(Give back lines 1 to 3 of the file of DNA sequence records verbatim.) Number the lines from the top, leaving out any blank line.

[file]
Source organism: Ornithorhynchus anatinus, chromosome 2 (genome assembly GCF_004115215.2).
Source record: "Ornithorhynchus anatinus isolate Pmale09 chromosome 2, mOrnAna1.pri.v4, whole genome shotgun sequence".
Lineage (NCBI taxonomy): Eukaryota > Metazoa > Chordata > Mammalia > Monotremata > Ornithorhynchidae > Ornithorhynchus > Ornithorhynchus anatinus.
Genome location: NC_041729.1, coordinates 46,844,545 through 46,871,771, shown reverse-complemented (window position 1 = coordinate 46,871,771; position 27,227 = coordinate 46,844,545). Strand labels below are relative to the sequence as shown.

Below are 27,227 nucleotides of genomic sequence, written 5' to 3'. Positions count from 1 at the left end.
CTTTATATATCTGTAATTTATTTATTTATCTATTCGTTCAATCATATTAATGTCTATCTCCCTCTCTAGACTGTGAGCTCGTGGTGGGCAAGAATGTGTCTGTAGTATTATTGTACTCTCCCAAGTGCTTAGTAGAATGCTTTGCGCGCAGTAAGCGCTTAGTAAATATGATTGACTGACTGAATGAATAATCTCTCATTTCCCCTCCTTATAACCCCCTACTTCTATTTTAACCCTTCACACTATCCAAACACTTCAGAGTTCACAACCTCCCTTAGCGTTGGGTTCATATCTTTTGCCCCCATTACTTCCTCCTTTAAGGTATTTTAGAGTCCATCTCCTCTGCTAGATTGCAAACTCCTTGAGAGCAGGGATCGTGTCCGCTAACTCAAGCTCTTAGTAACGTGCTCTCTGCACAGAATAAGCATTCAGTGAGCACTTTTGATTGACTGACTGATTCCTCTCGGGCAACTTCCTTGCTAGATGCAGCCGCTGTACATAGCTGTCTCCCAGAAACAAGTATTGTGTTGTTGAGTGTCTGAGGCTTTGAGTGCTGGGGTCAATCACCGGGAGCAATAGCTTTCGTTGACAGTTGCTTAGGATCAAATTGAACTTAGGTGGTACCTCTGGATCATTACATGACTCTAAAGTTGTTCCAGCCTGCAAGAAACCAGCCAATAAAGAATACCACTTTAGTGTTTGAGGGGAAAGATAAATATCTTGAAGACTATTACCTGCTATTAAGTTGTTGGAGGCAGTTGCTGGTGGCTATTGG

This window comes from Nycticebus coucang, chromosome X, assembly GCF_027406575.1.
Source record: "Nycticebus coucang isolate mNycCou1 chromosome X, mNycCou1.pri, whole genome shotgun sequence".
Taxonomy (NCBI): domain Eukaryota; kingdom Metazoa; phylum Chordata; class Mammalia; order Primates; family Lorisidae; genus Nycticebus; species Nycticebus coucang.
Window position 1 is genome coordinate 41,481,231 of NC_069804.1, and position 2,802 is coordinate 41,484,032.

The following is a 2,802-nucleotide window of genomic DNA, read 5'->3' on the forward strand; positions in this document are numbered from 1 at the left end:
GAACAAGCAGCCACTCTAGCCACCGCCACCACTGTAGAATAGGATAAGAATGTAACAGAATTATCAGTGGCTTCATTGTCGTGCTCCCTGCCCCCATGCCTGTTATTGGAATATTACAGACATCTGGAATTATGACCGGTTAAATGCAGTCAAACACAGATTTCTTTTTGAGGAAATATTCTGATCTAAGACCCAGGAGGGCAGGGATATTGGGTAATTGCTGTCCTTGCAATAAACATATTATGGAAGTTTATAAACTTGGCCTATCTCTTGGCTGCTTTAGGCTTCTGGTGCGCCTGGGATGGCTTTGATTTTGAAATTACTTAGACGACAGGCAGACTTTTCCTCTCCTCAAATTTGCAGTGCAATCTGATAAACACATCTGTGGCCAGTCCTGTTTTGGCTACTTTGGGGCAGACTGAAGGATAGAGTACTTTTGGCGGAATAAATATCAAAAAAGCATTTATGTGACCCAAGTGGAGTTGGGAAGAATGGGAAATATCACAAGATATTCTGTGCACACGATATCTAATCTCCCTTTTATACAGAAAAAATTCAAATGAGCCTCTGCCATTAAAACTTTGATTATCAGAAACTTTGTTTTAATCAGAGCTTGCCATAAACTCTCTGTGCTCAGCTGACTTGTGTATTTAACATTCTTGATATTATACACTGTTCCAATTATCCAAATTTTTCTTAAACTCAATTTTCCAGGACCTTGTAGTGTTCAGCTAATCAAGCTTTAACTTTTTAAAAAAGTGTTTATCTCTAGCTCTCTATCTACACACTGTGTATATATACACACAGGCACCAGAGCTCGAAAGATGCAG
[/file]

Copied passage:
Source organism: Ornithorhynchus anatinus, chromosome 2 (genome assembly GCF_004115215.2).
Source record: "Ornithorhynchus anatinus isolate Pmale09 chromosome 2, mOrnAna1.pri.v4, whole genome shotgun sequence".
Lineage (NCBI taxonomy): Eukaryota > Metazoa > Chordata > Mammalia > Monotremata > Ornithorhynchidae > Ornithorhynchus > Ornithorhynchus anatinus.